In the construction of a warehouse building in the Prudhoe Bay area of the Arctic on a frozen substrata wherein the area of the building floor measures approximately 60 feet by feet, a foundation pad for the building'is provided'as follows: A bituminous moisture barrier coating a petroleum residuum containing polyethylene is applied to an area of approximately 65 feet by feet and thereafter about 1% inches of a rigid polyurethane foam designed for low temperature application is applied with a spray foam machine using dichlorodifluoromethane as the blowing agent. Generally, any lower layer of insulation will extend beyond the building perimeter so that any thaw under the edge of the insulation does not proceed too closely to the direct load of the building. The foam has the following physical properties: A thermoconductivity of 0.l3 BTU/Hr./Ft. /F./In. (k factor at 77 F. as determined by ASTM-D-2326-64T using the probe method), a compression strength at yield of 43-50 psi, and an over-all density of 2.7 lbs/ft. (as determined by ASTM-D-1622-63).

Thereafter, Prudhoe Bay area gravel screened to remove particles of a size smaller than about 1/16 inch is placed over the entire foamed area to a depth of about 12 inches. Three aluminum perforated conduits each having a diameter of 10 inches are horizontally spaced from each other on the screened gravel. The size of the perforations of the concrete conduit are about 1/16 inch or smaller and the amount of perforated surface area of the conduit is about 5 percent. Thereafter, additional screened particulate material is poured over the duct so that the crown of the conduits are overburdened with about 12 inches of screened gravel. Using the same spray foam machine and the same polyurethane insulating material, a layer of foam about 2 to 4 inches in thickness applied in successive superimposed layers of about 5 per inch is placed over the entire exposed screened gravel surface on the top andsides and, together with the previously applied lower layer of foam, a thermal barrier is provided. Ventilators and appropriate fans or blowers are installed together with an optional fan control system such as a thermostat designed to actuate the fans when the temperature inside the thermal barrier is warmer than the outside ambient air. The thermal barrier pad is now covered with about 1 foot of granular fill material to provide a complete foundation without the necessity of pilings; however, piling may be provided as supplemental foundation means at high load-bearing areas.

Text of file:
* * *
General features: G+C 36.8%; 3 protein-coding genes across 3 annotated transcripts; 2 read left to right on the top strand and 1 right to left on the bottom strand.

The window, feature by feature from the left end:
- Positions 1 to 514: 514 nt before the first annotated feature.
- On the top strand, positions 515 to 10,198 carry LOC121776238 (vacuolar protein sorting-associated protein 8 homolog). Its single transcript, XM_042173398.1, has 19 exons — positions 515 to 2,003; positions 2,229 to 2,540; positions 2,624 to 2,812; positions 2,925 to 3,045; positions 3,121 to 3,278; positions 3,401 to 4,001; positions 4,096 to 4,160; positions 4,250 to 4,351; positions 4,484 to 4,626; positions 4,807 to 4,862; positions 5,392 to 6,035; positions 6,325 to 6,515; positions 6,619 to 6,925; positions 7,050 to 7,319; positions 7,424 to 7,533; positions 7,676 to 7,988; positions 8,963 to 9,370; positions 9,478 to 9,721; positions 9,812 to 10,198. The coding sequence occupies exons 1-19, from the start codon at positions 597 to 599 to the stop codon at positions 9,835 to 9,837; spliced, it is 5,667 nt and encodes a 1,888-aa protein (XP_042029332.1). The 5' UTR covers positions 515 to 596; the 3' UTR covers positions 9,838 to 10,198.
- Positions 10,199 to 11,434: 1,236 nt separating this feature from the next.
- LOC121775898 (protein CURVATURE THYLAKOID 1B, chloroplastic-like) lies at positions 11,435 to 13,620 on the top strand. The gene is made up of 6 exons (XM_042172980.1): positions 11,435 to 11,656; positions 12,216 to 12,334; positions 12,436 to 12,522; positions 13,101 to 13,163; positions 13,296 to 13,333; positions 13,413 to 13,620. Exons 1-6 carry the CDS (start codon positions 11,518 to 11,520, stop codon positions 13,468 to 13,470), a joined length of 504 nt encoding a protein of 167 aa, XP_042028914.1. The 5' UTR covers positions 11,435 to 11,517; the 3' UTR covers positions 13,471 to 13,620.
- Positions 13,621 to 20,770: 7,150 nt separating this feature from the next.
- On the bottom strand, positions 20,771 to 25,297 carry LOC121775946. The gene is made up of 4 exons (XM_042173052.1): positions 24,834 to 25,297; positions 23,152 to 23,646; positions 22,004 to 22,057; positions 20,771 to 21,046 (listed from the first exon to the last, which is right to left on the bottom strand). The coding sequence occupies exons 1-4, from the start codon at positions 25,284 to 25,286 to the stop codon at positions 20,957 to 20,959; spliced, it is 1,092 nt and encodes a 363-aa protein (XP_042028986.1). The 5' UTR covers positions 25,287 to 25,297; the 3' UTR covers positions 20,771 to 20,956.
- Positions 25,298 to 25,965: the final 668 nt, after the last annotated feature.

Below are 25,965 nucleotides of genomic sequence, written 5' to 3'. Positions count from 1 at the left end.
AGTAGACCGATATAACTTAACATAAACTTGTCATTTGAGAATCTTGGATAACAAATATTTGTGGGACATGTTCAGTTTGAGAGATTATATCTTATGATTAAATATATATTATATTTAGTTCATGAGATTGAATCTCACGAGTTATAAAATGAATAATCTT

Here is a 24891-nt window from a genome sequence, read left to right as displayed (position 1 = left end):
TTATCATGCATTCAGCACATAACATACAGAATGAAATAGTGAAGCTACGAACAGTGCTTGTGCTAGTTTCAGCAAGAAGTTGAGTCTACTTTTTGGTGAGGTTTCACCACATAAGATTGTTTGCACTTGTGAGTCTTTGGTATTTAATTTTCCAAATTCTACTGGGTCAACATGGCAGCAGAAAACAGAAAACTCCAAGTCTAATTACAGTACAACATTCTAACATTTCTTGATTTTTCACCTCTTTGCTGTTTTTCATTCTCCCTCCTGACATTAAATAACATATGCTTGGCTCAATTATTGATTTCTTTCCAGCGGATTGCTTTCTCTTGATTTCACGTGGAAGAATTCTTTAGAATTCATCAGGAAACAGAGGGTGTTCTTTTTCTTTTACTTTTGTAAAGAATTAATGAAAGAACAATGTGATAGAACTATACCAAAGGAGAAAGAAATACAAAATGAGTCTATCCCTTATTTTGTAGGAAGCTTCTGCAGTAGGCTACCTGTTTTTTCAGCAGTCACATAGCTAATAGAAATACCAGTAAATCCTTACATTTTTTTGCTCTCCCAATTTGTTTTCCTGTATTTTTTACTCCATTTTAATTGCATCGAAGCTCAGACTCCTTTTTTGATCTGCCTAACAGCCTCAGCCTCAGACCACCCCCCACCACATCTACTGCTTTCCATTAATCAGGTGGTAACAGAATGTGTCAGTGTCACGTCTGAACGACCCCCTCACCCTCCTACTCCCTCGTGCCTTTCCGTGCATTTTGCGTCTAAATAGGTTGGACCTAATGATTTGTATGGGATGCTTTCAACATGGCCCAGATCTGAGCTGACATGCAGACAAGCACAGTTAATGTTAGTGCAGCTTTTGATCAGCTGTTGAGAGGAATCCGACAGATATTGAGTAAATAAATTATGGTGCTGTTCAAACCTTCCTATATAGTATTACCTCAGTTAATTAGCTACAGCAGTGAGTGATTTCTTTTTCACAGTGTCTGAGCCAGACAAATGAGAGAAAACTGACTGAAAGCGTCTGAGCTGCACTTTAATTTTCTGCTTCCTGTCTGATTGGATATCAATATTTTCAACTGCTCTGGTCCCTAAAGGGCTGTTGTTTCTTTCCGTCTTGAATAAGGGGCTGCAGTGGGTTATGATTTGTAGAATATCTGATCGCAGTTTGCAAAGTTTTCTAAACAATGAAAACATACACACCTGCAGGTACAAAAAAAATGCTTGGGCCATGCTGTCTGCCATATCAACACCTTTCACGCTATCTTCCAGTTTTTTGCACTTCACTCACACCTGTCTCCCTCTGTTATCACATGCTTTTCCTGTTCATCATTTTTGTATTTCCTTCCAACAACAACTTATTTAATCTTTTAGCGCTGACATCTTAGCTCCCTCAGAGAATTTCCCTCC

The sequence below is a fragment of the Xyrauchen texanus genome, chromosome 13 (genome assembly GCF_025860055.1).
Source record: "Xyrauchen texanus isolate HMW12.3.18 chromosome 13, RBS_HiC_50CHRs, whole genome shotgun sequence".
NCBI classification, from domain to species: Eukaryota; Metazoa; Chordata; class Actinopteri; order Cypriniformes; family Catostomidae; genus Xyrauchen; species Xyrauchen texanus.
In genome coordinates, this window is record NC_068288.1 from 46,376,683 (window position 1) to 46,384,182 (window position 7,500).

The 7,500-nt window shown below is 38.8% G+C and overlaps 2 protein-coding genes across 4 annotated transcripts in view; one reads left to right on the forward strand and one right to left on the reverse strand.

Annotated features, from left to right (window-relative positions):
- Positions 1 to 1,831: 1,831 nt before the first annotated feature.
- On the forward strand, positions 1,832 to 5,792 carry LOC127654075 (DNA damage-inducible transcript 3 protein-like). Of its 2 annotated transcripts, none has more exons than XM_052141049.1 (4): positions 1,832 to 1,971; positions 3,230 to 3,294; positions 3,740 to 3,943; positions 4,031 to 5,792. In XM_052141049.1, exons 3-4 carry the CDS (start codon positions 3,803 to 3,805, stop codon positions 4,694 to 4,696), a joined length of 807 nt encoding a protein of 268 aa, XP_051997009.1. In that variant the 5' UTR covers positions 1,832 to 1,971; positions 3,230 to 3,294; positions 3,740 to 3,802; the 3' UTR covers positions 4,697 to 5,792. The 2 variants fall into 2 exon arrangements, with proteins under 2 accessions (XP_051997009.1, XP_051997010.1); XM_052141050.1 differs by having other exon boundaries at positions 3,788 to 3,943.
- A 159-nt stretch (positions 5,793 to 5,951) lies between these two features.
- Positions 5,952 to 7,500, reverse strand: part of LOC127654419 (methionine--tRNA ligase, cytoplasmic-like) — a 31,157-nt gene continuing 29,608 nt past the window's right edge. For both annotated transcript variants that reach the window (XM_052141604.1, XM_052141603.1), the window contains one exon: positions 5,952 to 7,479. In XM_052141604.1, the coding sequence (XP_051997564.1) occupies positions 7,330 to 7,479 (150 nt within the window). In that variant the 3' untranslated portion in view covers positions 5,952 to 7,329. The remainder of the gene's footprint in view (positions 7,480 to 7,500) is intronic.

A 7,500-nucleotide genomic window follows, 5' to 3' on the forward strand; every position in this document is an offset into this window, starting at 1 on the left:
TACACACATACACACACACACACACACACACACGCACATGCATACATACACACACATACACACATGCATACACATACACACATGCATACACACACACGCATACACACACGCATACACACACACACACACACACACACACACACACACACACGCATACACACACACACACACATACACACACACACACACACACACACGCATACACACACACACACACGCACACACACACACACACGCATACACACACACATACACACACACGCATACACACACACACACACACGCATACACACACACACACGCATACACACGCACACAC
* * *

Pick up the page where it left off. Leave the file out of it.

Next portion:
During warmer months in the northern regions when I the temperature of the ambient air exceeds the temperature within the thermal barrier, it may be desirable to provide a refrigeration effect. One method of accomplishing this is by an atomizer water spray system to provide evaporative cooling. Such a system 38 may be provided at the air inlet of the conduit as shown in FIG. l and would function to conduct water saturated air through the pad. Such air moving through the conduit by forcing means such as an exhaust or blower system produces evaporation of the atomized moisture and a resulting refrigeration effect so that the temperature within the encapsulated pad would be significantly below the inlet ambient air temperature. When the ambient air temperature reaches a point where it exceeds the desired temperature within the encapsulated pad, the motorized exhaust or blower system will automatically shut off if a thermostat is employed; however, the aforementioned atomizer water spray system would provide additional cooling means to dissipate heat from the thermal barrier pad.

As another alternative system to provide additional cooling within the encapsulated pad during warmer periods, the entire conduit system may be closed and connected to a heat exchanger unit to provide further control of the temperature within the pad.

Although this invention may obviate the necessity of pilings, in certain instances wherein the building load is concentrated at a particular point(s), it may be desirable to supplement the foundation construction of this invention with timber, concrete or steel pilings.

The moisture'barrier coating is generally a bituminous composition, but other materials may be employed, such as plastic films and the like that act to separate surface moisture from any applied synthetic foams. Preferred as the moisture barrier is a crude oil residuum that may be extended with a synthetic polymeric material such as a low molecular weight polyethylene or styrene-butadiene rubber.

The aforementioned conduit systems were described as being independently horizontally spaced; however, depending upon the height of the pad, it may be desirable to horizontally and vertically space the conduits or employ one or more conduits wherein each winds a tortuous path within the thermal barrier. Similarly, branched pipeline systems may be designed. Fluid flow metering systems have been established for branching pipeline systems so that equal pressures and volumes can be controlled by determining the intake opening from the initial distribution system. Thus conduits located at increasing distances from the source will receive the same pressure and volume as those nearest the source.